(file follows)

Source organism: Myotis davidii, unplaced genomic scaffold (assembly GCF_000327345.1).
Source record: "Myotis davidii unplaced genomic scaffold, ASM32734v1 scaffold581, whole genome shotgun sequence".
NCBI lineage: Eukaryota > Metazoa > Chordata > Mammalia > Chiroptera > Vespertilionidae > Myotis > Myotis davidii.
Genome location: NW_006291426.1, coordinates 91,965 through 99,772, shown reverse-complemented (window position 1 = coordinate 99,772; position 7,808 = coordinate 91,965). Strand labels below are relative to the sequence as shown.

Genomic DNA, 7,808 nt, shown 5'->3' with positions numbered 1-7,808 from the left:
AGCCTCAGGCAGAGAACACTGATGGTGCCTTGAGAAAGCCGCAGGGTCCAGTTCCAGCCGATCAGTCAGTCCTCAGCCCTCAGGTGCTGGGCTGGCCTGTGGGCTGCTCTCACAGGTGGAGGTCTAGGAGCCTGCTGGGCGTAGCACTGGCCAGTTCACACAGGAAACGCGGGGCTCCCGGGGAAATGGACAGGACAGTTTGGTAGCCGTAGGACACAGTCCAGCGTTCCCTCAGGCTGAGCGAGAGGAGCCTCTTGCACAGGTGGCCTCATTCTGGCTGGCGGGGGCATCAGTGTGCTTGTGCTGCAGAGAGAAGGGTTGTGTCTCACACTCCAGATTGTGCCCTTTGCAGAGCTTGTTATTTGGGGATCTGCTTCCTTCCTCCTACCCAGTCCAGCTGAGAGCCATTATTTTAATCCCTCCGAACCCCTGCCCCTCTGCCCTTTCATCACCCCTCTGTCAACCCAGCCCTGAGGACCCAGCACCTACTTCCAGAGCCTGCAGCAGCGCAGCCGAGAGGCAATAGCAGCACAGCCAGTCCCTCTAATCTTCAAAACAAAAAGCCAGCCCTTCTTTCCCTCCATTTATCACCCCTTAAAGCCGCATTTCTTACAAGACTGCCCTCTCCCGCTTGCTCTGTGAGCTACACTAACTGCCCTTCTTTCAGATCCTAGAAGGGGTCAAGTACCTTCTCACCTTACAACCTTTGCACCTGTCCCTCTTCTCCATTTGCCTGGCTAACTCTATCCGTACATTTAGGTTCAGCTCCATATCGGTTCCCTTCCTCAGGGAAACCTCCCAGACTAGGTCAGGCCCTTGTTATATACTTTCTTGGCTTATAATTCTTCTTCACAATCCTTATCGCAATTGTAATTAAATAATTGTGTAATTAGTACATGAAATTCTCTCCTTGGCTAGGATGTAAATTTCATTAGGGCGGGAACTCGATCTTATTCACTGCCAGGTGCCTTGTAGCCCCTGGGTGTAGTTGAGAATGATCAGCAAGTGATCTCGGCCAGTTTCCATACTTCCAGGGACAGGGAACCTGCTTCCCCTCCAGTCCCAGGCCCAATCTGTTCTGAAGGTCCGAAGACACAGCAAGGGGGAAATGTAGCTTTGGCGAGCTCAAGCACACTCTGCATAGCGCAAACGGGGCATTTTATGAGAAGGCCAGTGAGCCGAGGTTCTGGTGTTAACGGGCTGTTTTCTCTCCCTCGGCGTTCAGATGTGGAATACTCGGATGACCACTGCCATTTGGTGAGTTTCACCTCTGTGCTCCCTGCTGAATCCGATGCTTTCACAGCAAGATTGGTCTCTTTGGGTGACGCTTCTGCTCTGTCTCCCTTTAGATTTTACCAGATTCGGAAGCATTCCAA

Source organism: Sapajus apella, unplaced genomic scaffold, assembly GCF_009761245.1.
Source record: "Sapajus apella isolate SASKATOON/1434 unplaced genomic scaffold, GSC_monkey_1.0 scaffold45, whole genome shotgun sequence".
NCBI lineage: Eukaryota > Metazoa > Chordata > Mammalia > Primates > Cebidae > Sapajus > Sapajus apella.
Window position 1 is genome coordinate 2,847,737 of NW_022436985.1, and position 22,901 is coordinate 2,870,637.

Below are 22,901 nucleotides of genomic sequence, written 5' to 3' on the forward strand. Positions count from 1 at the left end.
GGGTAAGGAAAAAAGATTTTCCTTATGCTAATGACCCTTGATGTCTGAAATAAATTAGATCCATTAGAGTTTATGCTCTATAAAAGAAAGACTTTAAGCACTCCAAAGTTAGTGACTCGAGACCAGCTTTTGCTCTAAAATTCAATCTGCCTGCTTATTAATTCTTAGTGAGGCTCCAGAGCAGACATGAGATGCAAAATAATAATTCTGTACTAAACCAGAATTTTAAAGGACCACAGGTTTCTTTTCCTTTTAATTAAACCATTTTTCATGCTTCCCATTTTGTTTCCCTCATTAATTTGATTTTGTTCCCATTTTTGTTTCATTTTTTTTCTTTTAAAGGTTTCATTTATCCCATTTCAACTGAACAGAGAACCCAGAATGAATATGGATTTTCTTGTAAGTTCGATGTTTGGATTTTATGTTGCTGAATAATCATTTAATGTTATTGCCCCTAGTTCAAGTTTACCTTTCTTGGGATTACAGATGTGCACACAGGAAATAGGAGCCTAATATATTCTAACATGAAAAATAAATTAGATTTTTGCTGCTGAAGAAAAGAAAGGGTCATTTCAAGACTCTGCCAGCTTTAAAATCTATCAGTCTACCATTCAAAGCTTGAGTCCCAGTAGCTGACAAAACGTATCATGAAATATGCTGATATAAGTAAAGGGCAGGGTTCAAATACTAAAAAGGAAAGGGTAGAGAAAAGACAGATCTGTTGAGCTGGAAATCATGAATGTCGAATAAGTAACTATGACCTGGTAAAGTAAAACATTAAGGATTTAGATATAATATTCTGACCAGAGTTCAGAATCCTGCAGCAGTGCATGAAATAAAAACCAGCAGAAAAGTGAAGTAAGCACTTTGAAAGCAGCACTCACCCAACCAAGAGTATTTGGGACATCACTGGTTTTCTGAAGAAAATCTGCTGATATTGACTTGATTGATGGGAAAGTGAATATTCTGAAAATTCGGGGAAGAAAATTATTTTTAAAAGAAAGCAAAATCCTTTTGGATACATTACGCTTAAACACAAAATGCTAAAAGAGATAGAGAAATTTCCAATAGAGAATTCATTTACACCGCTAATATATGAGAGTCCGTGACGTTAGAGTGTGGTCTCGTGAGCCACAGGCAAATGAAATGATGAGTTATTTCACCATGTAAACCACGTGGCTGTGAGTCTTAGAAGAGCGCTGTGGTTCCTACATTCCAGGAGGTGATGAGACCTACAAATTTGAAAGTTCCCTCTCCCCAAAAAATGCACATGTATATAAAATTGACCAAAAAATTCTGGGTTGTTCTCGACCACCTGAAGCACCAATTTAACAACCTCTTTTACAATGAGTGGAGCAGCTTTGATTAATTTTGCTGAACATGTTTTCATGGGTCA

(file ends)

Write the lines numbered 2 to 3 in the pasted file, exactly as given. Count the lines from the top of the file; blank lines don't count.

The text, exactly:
Source record: "Myotis davidii unplaced genomic scaffold, ASM32734v1 scaffold581, whole genome shotgun sequence".
NCBI lineage: Eukaryota > Metazoa > Chordata > Mammalia > Chiroptera > Vespertilionidae > Myotis > Myotis davidii.